Should hate crimes be punished more severely
This implies that the perpetrators of certain crimes are deemed to merit punishments beyond that exist for the lesser offenses. For instance, the penalty of causing someone’s death in an accident is not quite as nefarious as conducting a carefully planned killing hence the distinction between the first-degree murder and vehicular manslaughter (Lieberman, 2010). In this case, the same quantity of death is analogous, but the constitution acknowledges that the intentions and circumstances behind the crime necessarily influence the judgment of what constitutes appropriate retribution. Similarly, hate crimes happen because of the perpetrators’ animus or bias against the prey by alleged or real status such as the target’s religion, race, nativity, gender, sexuality and the disability (Fashola, 2011). This means that hate crimes are carefully planned crimes since victims are circumspectly chosen based on some traits.
Also, the negative consequences of hate crimes are longer lasting as compared to the effects of other crimes (Lieberman, 2010). By making some communities angry, fearful and distrustful of the other organizations and authority organization that is expected to safeguard them, these crimes can destroy the structure of the communities and disintegrate societies. Few peculiar crimes can provoke riots and civil unrest, but bias-provoked violence can. Of all the offenses, hate crimes are most likely to cause or exacerbate tensions which can stimulate the broader community, vast race conflicts, riots and civil disturbances. On 26th April 2017, a group of Christians started verbally abusing two young ladies wearing hijab. The instantaneous costs of hate offenses conflicts and civil riots are fire, police, injury, death residential and business property loss, damage to the equipment and vehicles, and overtime to the medical personnel.
Studies indicate that many individuals experience augmented levels of anxiety of their wellbeing and for the security of their families and properties (Kauppinen, 2015). As an outcome, many of the victim’s society members took actions to defend their families, themselves and their properties particularly the associates of the targeted racial or ethnic identity society (Brax, 2016). According to Sidikat Fashola, targeted identify societies underutilize the comprehensive resources and support networks (Fashola, 2011). These results in problems in the long-term recovery because underutilization of resources results to decline in the value of the property, reduced taxes revenues, increased insurance rates, and inadequate funds to rebuild the economy. Furthermore, they assert that imposing hefty penalties on hate crimes will protect the vulnerable individuals instead of punishing the behaviors of the offenders (Levin, 2002).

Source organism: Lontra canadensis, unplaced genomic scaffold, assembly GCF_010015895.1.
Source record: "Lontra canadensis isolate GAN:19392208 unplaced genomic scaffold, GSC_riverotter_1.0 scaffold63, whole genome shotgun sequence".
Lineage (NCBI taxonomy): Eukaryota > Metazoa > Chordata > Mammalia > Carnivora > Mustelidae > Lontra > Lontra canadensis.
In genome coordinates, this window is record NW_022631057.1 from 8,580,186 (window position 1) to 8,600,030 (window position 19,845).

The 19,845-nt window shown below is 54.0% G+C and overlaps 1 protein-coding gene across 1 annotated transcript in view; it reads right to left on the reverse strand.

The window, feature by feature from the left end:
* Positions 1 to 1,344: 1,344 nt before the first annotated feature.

The major problem with this act is that even minority communities are supposed to face analogous punishments whenever they commit hate crimes. For instance, an Amish man was convicted of the hate crime for cutting the beards of his fellow Muslim in 2013 (Kauppinen, 2015). The perpetrator received a punishment of fifteen years in prison. Furthermore, in 2012 three women attacked a gay gentleman at the train station while using abusive words (Brax, 2016). Furthermore, the law does not restrict the administration from imposing criminal penalties for the violence discriminatory behaviors. Therefore, the instances, statistics, and arguments presented in this paper support the stance that hate crimes should be punished more severely than other crimes. References Brax, D. Motives, reasons, and responsibility in hate/bias crime legislation.
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